Non-Marvel studio’s luck with bringing films to the big screen have been spotty at best (Fantastic Four (2015) anyone?) but Sony needs to kick start their own MCU in order to make use of the 900 characters they own the rights to.

Venom follows investigative reporter Eddie Brock (Hardy) who decides to look into the goings on at the Life Foundation after a tip off from a Doctor who works there. Brock’s had a run-in with Life’s CEO Carlton Drake (Ahmed) in the past and it cost him his career, fiancee and cat.

Drake – an Elon Musk-esq character – sent an exploratory mission into space and it brought back samples of an alien parasite. The shuttle crashes on its return to Earth and one of the parasites escapes but Drake is able to take the others to experiment with, hoping to create a human-hybrid that will be able to stand the rigors of space. Brock is infected with one of the parasites when he breaks into the lab and together Brock and the parasite that infected him (named Venom) decide to stop Drake’s plan.

And there you have it, that’s pretty much the entire film in a single paragraph.

The first 30 minutes of the film is spent setting up Brock’s character as a bit of a loser who has distanced himself from the world after he lost his relationship and I think a lot of cinemagoers will be disappointed with the slow build up and pacing of the story line. There’s a car and bike chase scene which, while good isn’t a patch on the one in Black Panther and the final fight scene between Venom and fellow symbiote riot is so dark that you can’t see what’s happening half the time. I’m sure the editors and the director will tell you this is intentional in order to add atmosphere and highlight the dark nature and inner turmoil of the characters I get the feeling it’s in order to hide some poor CGI work.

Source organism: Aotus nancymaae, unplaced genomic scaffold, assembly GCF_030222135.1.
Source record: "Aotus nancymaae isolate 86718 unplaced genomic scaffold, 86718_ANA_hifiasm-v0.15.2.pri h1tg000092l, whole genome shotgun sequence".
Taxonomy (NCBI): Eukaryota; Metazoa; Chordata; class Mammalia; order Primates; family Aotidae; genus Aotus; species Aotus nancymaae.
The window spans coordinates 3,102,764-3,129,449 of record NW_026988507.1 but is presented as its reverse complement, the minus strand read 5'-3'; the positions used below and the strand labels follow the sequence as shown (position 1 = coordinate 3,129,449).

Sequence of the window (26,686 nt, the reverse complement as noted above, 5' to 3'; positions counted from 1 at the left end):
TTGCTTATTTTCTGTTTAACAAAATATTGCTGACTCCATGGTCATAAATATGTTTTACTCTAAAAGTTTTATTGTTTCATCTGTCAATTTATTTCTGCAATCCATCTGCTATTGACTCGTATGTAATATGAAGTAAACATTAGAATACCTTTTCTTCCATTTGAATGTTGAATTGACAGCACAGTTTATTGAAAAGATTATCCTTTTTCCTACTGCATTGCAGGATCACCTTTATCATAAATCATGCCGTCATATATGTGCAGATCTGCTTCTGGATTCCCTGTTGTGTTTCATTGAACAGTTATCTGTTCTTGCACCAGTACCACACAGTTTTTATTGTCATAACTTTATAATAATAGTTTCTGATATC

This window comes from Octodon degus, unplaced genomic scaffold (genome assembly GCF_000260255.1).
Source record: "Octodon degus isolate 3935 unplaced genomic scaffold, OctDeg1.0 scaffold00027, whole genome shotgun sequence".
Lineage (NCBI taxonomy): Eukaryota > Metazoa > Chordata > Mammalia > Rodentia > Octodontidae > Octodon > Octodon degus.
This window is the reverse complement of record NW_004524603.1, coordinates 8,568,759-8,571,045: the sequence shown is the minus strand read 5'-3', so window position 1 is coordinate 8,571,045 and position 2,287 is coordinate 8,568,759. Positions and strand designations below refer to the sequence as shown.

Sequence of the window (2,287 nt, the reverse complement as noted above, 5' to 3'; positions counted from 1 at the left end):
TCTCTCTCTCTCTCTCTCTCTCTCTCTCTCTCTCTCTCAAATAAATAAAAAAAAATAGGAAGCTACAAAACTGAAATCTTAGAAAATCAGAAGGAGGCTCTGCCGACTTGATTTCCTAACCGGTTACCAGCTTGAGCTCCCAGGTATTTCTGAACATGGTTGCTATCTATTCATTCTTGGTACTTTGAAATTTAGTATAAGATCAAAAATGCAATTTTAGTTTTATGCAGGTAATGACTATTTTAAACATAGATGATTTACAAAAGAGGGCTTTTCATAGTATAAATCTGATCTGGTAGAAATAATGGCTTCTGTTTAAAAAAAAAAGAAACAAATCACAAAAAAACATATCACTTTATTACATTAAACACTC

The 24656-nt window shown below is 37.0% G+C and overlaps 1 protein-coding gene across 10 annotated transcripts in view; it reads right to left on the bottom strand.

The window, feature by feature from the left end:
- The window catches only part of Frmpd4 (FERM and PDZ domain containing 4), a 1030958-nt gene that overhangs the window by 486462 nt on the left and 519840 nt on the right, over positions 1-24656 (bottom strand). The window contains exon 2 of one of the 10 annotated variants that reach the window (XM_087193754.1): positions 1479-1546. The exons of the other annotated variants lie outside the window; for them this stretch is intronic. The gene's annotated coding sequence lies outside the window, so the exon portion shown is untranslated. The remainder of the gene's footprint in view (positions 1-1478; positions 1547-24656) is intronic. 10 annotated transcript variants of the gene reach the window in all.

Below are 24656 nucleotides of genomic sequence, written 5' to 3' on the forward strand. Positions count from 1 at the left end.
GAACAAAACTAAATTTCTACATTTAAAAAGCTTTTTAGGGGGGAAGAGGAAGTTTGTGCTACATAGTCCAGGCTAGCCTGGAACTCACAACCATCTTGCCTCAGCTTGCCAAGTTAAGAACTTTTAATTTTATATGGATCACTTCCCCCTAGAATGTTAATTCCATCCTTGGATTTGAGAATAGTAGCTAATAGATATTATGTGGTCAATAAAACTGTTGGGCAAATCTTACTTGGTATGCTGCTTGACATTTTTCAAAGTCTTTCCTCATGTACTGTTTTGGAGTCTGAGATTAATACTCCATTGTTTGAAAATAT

Don’t get me wrong, the CGI isn’t bad, it’s just not as tight as it could have been (think Henry Cavil’s upper lip in Dawn of Justice). This in no way lets the film down but in the 11 years since Venom appeared in Spider-Man 3 you would have expected some improvement.

The film isn’t bad, I had to rate it a 5 as it’s in no where near the same league as Black Panther or Infinity War which I rate at a 7, or Ant-Man which I rate a 6. Also, with it being a 15 rating you’d expect a more adult tone in the vein of Deadpool but instead you get some swearing and broken bones, both of which could have easily been cut to get the film down to a 12A and make it available to a wider audience.

If you’re a fan of Venom, or the MCU in general that I would certainly give Venom a look – although you won’t be missing out on anything from the original MCU story if you decide to give it a miss.

There are also two post credit scenes: the first after the main credit sequence which sets up a Venom sequel, and one right at the end which is basically a big advert for the forthcoming Spider-Man: Into the Spiderverse cartoon movie so don’t feel like you have to hang around for that one.